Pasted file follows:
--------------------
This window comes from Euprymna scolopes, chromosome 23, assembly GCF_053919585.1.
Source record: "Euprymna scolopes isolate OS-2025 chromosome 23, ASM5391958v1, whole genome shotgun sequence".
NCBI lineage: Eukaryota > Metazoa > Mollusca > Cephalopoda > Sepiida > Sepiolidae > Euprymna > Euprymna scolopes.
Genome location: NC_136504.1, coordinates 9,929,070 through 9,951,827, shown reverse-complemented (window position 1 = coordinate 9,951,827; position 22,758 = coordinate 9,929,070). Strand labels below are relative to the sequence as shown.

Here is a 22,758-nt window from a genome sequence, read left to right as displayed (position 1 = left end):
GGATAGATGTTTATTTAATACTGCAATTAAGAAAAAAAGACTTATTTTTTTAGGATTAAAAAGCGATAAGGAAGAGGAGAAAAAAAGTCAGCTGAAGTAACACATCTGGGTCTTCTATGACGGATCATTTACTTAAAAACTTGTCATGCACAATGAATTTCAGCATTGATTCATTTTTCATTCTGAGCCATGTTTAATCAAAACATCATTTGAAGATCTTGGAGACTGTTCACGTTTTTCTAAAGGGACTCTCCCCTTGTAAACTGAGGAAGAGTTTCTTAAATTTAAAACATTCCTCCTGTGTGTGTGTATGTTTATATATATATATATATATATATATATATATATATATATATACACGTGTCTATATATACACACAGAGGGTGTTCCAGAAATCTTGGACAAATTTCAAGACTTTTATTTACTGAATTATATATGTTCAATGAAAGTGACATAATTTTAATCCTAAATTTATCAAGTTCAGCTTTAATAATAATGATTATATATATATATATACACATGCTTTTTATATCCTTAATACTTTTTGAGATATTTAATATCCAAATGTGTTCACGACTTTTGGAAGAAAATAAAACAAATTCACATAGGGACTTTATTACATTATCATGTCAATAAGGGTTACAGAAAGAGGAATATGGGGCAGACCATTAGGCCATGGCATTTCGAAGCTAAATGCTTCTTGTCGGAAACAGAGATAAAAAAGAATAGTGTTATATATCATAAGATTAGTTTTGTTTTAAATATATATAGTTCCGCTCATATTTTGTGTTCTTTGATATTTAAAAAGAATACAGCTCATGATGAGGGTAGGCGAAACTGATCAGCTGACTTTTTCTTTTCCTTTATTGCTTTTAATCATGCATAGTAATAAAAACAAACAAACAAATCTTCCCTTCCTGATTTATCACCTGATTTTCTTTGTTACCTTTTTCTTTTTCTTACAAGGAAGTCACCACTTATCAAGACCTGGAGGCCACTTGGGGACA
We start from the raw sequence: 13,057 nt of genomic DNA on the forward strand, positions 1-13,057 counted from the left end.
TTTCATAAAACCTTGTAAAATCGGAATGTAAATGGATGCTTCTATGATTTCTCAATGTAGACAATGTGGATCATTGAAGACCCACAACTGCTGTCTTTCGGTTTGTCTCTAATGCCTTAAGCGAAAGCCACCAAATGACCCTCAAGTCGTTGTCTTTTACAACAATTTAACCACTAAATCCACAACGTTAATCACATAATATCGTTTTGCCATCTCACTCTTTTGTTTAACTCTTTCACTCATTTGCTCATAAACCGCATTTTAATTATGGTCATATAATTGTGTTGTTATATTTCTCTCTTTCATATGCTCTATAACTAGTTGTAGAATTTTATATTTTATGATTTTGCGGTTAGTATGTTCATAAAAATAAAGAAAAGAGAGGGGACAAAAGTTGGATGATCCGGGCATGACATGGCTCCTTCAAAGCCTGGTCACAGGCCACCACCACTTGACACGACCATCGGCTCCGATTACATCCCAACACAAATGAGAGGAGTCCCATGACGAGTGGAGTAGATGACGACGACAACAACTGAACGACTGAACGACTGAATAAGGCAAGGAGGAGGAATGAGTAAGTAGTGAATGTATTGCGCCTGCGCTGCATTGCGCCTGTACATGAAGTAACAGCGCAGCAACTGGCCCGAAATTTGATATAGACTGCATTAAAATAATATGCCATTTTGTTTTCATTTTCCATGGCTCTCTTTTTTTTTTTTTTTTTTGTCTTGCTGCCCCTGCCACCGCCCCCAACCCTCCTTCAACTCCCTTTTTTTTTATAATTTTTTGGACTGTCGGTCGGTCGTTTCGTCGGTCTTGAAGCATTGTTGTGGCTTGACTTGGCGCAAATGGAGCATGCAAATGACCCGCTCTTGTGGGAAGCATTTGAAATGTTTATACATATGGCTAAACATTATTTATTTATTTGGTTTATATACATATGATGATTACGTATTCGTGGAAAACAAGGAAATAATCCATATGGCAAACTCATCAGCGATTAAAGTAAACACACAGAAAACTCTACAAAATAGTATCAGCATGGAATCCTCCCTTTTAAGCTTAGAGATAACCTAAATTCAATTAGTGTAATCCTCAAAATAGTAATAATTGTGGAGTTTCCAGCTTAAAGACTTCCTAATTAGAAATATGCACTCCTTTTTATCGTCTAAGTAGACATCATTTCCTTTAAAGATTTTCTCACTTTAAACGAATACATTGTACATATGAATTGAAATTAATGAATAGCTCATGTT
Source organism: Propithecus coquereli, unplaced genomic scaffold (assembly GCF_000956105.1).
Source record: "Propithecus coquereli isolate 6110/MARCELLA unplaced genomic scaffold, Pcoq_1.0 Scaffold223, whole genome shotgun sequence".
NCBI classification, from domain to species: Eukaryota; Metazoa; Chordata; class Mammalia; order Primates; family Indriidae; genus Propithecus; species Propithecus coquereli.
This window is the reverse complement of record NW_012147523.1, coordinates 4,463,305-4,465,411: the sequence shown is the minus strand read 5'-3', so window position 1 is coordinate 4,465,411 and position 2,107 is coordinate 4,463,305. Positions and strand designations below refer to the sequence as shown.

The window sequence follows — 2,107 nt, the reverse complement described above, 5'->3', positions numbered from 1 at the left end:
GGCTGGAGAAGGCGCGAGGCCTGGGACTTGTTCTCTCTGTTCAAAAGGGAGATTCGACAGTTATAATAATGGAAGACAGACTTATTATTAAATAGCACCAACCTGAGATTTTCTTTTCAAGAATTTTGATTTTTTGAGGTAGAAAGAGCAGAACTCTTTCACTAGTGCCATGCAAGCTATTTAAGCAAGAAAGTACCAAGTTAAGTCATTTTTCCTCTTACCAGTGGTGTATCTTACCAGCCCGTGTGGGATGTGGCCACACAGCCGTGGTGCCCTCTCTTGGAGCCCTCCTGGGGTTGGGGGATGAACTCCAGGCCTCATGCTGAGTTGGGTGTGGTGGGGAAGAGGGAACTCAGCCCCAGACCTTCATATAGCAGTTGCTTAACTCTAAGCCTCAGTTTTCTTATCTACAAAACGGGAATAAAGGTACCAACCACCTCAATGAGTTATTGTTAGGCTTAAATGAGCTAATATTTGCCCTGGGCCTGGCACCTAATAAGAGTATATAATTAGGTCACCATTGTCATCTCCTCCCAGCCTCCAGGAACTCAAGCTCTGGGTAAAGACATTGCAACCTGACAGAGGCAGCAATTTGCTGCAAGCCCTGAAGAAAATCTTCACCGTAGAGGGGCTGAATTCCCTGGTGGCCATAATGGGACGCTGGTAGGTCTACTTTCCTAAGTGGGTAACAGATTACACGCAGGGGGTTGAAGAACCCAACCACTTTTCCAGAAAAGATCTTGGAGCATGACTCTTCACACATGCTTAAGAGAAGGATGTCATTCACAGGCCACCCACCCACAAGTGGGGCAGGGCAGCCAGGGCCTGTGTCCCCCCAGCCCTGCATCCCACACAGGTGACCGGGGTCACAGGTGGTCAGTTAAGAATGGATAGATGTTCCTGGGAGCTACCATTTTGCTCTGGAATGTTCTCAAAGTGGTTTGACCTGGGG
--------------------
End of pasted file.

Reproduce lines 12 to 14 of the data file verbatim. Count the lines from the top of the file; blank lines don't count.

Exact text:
This window is the reverse complement of record NW_012147523.1, coordinates 4,463,305-4,465,411: the sequence shown is the minus strand read 5'-3', so window position 1 is coordinate 4,465,411 and position 2,107 is coordinate 4,463,305. Positions and strand designations below refer to the sequence as shown.

The window sequence follows — 2,107 nt, the reverse complement described above, 5'->3', positions numbered from 1 at the left end:
GGCTGGAGAAGGCGCGAGGCCTGGGACTTGTTCTCTCTGTTCAAAAGGGAGATTCGACAGTTATAATAATGGAAGACAGACTTATTATTAAATAGCACCAACCTGAGATTTTCTTTTCAAGAATTTTGATTTTTTGAGGTAGAAAGAGCAGAACTCTTTCACTAGTGCCATGCAAGCTATTTAAGCAAGAAAGTACCAAGTTAAGTCATTTTTCCTCTTACCAGTGGTGTATCTTACCAGCCCGTGTGGGATGTGGCCACACAGCCGTGGTGCCCTCTCTTGGAGCCCTCCTGGGGTTGGGGGATGAACTCCAGGCCTCATGCTGAGTTGGGTGTGGTGGGGAAGAGGGAACTCAGCCCCAGACCTTCATATAGCAGTTGCTTAACTCTAAGCCTCAGTTTTCTTATCTACAAAACGGGAATAAAGGTACCAACCACCTCAATGAGTTATTGTTAGGCTTAAATGAGCTAATATTTGCCCTGGGCCTGGCACCTAATAAGAGTATATAATTAGGTCACCATTGTCATCTCCTCCCAGCCTCCAGGAACTCAAGCTCTGGGTAAAGACATTGCAACCTGACAGAGGCAGCAATTTGCTGCAAGCCCTGAAGAAAATCTTCACCGTAGAGGGGCTGAATTCCCTGGTGGCCATAATGGGACGCTGGTAGGTCTACTTTCCTAAGTGGGTAACAGATTACACGCAGGGGGTTGAAGAACCCAACCACTTTTCCAGAAAAGATCTTGGAGCATGACTCTTCACACATGCTTAAGAGAAGGATGTCATTCACAGGCCACCCACCCACAAGTGGGGCAGGGCAGCCAGGGCCTGTGTCCCCCCAGCCCTGCATCCCACACAGGTGACCGGGGTCACAGGTGGTCAGTTAAGAATGGATAGATGTTCCTGGGAGCTACCATTTTGCTCTGGAATGTTCTCAAAGTGGTTTGACCTGGGG